Browning-Ferris Industries of California, Inc. (“BFI”) has asked the U.S. Court of Appeals for the D.C. Circuit to review the National Labor Relations Board’s January 20, 2016 decision that it, a waste management company, and Leadpoint Business Services, Inc. (“Leadpoint”), a staffing agency that provided employees to BFI, were joint employers of those employees under the National Labor Relations Act.
BFI’s appeal marks the next step in BFI’s attempt to overturn the NLRB’s new joint employer standard, which provoked alarm among many employers when it was issued on August 27, 2015.
As we previously reported, under the NLRB’s former standard, joint employment would be found only where “two separate entities share or codetermine those matters governing the essential terms and conditions of employment.” This typically meant that an alleged joint employer had to exert direct and immediate control over matters such as hiring, firing, discipline, supervision, and direction. Under the Board’s new joint employer standard, however, the control asserted by a putative joint employer no longer must be direct and immediate; indirect control, or a reserved right to control, whether or not exercised, is sufficient to support a finding of joint employment.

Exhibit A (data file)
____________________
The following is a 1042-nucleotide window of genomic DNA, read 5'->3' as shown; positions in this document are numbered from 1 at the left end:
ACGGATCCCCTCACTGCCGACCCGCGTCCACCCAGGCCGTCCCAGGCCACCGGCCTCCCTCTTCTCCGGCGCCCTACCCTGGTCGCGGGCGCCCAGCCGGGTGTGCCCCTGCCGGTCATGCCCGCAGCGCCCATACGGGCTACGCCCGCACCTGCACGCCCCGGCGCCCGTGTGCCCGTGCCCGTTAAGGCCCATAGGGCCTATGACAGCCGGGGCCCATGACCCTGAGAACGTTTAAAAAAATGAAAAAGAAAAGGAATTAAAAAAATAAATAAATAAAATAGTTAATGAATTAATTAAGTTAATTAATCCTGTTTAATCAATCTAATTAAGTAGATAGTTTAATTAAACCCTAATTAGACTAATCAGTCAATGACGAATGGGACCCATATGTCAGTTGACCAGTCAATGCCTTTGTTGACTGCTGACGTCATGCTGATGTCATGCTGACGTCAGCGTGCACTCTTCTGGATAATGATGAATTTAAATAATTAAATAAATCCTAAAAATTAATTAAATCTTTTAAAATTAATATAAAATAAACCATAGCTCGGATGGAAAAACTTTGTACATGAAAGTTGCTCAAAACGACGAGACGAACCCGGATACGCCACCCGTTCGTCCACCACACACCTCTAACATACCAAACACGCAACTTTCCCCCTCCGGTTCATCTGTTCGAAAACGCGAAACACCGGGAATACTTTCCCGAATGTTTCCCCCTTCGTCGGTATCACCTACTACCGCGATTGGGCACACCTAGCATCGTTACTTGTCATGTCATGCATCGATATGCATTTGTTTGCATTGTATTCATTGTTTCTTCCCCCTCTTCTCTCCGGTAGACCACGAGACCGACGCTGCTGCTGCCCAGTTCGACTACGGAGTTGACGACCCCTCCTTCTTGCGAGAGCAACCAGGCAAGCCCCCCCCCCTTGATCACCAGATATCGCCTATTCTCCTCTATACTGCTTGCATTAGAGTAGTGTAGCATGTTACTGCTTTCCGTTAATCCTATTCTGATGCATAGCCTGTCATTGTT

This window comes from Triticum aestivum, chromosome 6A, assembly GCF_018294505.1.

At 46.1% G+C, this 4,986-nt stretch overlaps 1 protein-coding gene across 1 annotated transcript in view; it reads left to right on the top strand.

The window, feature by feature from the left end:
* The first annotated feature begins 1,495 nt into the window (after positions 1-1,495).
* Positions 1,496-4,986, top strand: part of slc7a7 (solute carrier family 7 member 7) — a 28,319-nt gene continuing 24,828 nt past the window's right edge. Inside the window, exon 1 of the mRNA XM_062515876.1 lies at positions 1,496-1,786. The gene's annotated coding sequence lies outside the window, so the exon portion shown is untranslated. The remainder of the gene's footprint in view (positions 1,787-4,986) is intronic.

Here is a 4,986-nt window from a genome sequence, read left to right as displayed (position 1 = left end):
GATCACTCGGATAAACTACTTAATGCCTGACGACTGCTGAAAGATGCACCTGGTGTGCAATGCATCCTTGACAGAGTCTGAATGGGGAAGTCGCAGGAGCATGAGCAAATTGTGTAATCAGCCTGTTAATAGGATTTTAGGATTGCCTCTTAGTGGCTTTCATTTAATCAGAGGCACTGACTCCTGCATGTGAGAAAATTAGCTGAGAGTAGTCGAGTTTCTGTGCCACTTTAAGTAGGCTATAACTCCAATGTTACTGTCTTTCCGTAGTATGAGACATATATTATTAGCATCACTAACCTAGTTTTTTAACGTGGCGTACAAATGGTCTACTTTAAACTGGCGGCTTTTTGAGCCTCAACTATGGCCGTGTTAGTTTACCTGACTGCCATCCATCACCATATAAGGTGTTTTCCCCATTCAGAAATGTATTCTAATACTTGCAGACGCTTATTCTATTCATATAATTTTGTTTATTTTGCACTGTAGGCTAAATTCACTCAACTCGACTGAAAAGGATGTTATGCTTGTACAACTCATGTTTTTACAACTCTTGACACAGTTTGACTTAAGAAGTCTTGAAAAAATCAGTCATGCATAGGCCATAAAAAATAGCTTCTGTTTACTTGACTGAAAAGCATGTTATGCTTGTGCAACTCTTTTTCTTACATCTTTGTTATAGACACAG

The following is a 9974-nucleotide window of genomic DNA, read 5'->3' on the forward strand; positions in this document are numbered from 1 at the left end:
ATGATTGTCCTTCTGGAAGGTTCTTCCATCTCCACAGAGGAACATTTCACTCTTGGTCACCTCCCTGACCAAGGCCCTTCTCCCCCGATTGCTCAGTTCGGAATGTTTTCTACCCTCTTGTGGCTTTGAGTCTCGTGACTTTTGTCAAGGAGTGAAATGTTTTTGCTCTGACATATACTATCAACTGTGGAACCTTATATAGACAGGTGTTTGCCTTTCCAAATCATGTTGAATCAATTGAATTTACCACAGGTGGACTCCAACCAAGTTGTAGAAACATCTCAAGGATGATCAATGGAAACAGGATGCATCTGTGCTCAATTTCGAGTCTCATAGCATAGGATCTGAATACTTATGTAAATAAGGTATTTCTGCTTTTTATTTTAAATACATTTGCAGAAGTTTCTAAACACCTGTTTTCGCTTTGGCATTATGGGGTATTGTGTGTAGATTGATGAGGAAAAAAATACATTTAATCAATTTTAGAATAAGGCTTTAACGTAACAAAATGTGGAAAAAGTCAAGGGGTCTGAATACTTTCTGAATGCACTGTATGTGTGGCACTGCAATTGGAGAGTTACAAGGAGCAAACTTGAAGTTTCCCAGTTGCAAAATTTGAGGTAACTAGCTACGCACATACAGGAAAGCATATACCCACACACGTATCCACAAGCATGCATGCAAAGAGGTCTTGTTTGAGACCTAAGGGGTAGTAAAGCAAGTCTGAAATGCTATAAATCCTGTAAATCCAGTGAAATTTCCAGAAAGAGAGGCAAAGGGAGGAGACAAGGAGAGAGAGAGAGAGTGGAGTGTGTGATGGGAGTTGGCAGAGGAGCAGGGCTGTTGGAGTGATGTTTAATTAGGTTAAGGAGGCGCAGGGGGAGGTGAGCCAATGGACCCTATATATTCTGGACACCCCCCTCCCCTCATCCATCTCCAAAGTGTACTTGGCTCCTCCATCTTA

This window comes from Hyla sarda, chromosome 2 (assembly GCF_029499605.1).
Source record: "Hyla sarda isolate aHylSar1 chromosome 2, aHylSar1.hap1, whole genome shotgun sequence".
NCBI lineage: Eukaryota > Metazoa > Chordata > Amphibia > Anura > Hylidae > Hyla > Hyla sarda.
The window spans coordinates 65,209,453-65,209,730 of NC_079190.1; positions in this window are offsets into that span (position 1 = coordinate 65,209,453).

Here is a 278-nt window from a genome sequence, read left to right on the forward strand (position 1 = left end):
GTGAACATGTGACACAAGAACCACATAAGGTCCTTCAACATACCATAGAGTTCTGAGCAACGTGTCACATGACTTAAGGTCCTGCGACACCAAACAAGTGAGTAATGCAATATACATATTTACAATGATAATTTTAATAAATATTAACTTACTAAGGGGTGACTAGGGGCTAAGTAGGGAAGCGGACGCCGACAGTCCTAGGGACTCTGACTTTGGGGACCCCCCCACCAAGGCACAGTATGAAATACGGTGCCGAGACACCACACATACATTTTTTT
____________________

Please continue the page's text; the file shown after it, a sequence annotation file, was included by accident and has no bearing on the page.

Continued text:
After the NLRB determined that BFI and Leadpoint were joint employers, an NLRB election was conducted to determine whether the employees would be represented by the Teamsters. The Teamsters prevailed and were certified as the exclusive bargaining representative of the employees. To test the Board’s determination, BFI refused to recognize and bargain with the union. The Teamsters filed an unfair labor practice charge, leading the Board to issue a unanimous decision on January 12, 2016 that, based on the certification, BFI violated the NLRA. It is this decision that BFI has appealed.
The appeal likely will not be decided until late this year or 2017. It appears the topic of joint employment will remain a critical labor issue in 2016.